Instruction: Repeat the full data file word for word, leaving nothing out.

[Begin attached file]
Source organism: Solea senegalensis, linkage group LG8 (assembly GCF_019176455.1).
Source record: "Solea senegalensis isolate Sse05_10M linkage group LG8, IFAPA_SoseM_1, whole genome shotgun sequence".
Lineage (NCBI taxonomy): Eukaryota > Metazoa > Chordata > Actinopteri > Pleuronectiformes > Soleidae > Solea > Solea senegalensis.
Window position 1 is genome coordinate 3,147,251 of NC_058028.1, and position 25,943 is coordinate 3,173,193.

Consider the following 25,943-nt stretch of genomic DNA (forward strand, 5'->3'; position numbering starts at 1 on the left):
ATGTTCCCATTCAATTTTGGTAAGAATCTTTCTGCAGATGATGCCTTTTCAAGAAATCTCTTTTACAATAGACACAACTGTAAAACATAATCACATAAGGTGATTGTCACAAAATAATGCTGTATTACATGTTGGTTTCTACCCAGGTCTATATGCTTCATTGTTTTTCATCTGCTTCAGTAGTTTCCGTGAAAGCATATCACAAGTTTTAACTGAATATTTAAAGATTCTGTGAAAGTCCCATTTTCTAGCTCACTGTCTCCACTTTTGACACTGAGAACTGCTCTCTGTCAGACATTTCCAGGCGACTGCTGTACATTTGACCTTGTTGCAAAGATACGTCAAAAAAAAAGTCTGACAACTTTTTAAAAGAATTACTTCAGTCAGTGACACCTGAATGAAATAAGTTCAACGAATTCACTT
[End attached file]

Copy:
Source organism: Solea senegalensis, linkage group LG8 (assembly GCF_019176455.1).
Source record: "Solea senegalensis isolate Sse05_10M linkage group LG8, IFAPA_SoseM_1, whole genome shotgun sequence".
Lineage (NCBI taxonomy): Eukaryota > Metazoa > Chordata > Actinopteri > Pleuronectiformes > Soleidae > Solea > Solea senegalensis.
Window position 1 is genome coordinate 3,147,251 of NC_058028.1, and position 25,943 is coordinate 3,173,193.

Consider the following 25,943-nt stretch of genomic DNA (forward strand, 5'->3'; position numbering starts at 1 on the left):
ATGTTCCCATTCAATTTTGGTAAGAATCTTTCTGCAGATGATGCCTTTTCAAGAAATCTCTTTTACAATAGACACAACTGTAAAACATAATCACATAAGGTGATTGTCACAAAATAATGCTGTATTACATGTTGGTTTCTACCCAGGTCTATATGCTTCATTGTTTTTCATCTGCTTCAGTAGTTTCCGTGAAAGCATATCACAAGTTTTAACTGAATATTTAAAGATTCTGTGAAAGTCCCATTTTCTAGCTCACTGTCTCCACTTTTGACACTGAGAACTGCTCTCTGTCAGACATTTCCAGGCGACTGCTGTACATTTGACCTTGTTGCAAAGATACGTCAAAAAAAAAGTCTGACAACTTTTTAAAAGAATTACTTCAGTCAGTGACACCTGAATGAAATAAGTTCAACGAATTCACTT